2 Declaration of Legal Principles Governing the Activities of States in the Exploration and Use of Outer Space, G.A. Res. 1962, U.N. GAOR, 18th Sess., Supp. No. 15, U.N. Doc. A/5515 (Dec. 13, 1963).

3 E.g., National Aeronautics and Space Act of 1958, 42 U.S.C. §§2451-2477 (1958).

4 See generally 14 C.F.R. Pts. 400, 401, 405, 406, 413-417, 420, 431, 433, 435-437, 440 (2010).

5 E.g., Martin Marietta Corp. v. Int’l Telecomm. Satellite Org., 991 F.2d 94 (4th Cir. 1993); Appalachian Ins. Co. v. McDonnell Douglas Corp., 214 Cal. App. 3d 1 (Cal. Ct. App. 1989).

6 E.g., Berg v. Reaction Motors Div., Thiokol Chemical Corp., 181 A.2d 487 (N.J. 1962). See also Smith v. United States, 507 U.S. 197 (1993) (Rehnquist, C.J.) (waiver of sovereign immunity under the “foreign country” exception of the Federal Tort Claims Act, 28 U.S.C. §1346(b), does not apply to tort claims against the federal government in Antarctica and, by extension, in outer space).

7 E.g., Smith v. Lockheed Propulsion Co., 247 Cal. App. 2d 774 (Cal. Ct. App. 1967). See also United States v. One Lucite Ball Containing Lunar Material, 252 F. Supp. 2d 1357 (S.D. Fla. 2003). See generally Hawaii’s Moon Rocks Missing, Honolulu Advertiser, Oct. 23, 2009, at 2009 WL 21175643 (reporting that “only three dozen of the 368 gift moon rocks given to countries and states can now be accounted for”).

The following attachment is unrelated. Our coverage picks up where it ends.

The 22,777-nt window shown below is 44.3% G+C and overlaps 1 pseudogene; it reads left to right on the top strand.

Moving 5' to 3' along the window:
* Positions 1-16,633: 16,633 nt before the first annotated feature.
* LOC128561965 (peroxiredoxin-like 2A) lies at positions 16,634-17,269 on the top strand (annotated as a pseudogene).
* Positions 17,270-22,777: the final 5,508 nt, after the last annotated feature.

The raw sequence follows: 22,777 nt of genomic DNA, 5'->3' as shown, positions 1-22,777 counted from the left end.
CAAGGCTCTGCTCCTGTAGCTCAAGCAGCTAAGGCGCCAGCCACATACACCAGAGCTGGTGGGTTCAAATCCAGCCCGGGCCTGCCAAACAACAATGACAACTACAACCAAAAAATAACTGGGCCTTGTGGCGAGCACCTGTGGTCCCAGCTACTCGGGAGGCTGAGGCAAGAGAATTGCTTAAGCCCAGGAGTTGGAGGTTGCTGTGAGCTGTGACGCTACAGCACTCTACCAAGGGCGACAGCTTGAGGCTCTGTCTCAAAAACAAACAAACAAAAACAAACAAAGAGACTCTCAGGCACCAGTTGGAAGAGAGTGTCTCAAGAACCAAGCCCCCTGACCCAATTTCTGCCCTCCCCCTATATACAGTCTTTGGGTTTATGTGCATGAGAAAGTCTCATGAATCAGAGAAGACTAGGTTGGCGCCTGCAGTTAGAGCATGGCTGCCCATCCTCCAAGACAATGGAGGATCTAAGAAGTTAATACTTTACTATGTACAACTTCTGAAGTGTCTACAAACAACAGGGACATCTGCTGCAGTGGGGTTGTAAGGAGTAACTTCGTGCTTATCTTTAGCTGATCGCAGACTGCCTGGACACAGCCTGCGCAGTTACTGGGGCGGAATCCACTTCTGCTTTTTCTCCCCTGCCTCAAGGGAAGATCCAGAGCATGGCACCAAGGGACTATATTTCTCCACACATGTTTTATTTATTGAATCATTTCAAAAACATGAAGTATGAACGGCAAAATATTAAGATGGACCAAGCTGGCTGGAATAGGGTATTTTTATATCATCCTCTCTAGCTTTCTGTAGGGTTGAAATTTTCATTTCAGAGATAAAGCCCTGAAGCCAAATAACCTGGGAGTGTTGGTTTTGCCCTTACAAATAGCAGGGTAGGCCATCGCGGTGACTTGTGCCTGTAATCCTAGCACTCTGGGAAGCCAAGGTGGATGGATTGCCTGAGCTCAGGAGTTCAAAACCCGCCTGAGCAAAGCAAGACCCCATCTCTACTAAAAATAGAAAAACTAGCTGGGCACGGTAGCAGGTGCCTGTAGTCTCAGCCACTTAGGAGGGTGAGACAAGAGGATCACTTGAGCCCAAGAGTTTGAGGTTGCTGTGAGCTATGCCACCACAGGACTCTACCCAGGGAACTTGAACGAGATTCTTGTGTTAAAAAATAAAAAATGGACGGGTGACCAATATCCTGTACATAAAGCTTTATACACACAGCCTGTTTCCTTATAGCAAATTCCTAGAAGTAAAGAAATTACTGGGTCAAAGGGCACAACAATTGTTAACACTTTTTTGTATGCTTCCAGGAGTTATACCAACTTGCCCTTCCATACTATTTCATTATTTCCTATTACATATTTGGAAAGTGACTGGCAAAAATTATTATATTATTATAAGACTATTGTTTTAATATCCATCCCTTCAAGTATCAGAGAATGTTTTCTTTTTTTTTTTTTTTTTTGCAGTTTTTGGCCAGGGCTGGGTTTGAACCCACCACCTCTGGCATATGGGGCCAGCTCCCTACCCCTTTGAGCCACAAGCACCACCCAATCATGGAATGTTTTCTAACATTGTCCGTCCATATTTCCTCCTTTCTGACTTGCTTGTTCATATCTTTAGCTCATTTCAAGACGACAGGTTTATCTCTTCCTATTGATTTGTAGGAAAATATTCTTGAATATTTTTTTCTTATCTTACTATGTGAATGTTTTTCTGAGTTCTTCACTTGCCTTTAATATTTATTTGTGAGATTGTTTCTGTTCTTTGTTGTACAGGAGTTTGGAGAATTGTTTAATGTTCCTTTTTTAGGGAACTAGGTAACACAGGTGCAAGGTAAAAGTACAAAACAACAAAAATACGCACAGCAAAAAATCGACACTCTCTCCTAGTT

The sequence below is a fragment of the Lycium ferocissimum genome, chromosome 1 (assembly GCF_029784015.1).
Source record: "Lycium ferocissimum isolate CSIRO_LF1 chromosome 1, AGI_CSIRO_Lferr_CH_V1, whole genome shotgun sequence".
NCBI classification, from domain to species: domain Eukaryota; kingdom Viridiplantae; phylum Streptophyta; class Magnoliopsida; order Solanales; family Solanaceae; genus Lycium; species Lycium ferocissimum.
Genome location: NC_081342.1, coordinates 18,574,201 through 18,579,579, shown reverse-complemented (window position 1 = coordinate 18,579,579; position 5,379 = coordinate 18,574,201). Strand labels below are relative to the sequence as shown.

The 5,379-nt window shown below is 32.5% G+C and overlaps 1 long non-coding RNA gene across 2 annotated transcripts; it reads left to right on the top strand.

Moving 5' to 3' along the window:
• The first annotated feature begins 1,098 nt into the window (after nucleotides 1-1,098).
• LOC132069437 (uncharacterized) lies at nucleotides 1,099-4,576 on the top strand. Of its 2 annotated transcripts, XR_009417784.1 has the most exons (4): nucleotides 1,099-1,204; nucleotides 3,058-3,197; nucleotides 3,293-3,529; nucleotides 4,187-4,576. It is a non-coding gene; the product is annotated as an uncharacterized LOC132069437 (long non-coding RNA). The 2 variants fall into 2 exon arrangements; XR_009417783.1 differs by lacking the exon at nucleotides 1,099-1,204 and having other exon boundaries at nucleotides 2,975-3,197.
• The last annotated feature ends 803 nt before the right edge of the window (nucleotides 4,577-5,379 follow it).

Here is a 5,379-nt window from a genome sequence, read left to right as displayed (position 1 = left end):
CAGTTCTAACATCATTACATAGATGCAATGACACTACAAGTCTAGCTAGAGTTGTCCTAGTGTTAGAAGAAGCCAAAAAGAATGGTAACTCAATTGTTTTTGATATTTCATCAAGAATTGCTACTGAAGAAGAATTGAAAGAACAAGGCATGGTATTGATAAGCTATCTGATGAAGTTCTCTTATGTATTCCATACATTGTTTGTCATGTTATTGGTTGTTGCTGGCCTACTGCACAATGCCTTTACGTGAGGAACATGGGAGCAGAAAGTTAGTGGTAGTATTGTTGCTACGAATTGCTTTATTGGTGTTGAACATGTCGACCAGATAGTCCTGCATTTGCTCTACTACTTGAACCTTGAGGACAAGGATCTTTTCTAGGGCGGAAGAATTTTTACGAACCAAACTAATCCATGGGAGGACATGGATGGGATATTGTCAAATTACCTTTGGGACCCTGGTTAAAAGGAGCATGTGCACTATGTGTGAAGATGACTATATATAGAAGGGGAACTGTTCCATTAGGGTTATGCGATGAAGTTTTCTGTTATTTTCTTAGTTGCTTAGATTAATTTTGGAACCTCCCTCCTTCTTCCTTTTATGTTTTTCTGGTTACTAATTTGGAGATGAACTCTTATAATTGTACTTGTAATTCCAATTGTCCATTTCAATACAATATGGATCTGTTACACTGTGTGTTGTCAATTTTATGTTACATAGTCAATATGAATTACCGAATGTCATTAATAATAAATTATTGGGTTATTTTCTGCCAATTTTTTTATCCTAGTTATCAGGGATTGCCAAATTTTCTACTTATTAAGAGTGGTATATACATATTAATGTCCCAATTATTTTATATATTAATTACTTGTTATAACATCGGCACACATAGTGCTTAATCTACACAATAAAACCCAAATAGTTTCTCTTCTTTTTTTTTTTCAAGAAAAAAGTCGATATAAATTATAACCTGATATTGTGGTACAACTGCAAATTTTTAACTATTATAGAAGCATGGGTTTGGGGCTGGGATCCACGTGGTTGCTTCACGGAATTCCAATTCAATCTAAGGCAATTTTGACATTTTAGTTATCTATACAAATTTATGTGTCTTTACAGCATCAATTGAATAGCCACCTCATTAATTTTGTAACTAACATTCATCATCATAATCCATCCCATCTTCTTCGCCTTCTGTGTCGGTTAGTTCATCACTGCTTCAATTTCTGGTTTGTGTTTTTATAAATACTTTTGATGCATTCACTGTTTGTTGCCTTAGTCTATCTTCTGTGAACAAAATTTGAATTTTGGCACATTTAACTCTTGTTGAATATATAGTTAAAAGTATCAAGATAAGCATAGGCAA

8 35 U.S.C. §105 (2010). See, e.g., Hughes Aircraft Co. v. United States, 29 U.S.P.Q. 2d 1974 (Fed. Cl. 1993); Hummer v. Administrator, 500 F.2d 1383 (C.C.P.A. 1974). See also Dan L. Burk, Protection of Trade Secrets in Outer Space: A Study in Federal Preemption, 23 Seton Hall L. Rev. 560 (1993); Glenn H. Reynolds, The Patents in Space Act, 3 Harv. J.L. & Tech. 13 (1990).

9 Rogers v. Comm’r, 97 T.C.M. (CCH) 1573, n.13 (2009) (“[f]or [f]ederal income tax purposes, income earned in outer space would be treated just like income earned in international waters or in international airspace.”). See also NERAC, Inc. v. Meehan, 690 A.2d 440 (Conn. Super. Ct. 1995).

10 Cecil Field in Jacksonville, Dade-Collier Training and Transition Airport, Homestead Air Reserve Base, and Kennedy Space Center are among the actual and proposed sites for aerospace ports in Florida. With respect to the Dade-Collier location and its proximity to the Everglades National Park, obvious environmental considerations present themselves.

11 But see John Kelly, World Awaits U.S. Decision on Space Exploration’s Future, Fla. Today, Dec. 21, 2009, at 2009 WL 25728916 (“Don’t let the political jawboning fool you. America is not falling behind because there is no space race. Indeed, the rest of the world is waiting for the U.S. to decide humankind’s next great adventure in space exploration. They’re waiting to follow.”).

12 See, e.g., Mike Williams, Space Coast Worried about “Ghost Town,” Palm Beach Post, May 5, 2008, at 1F (“An estimated 9,235 work directly on the shuttle.”).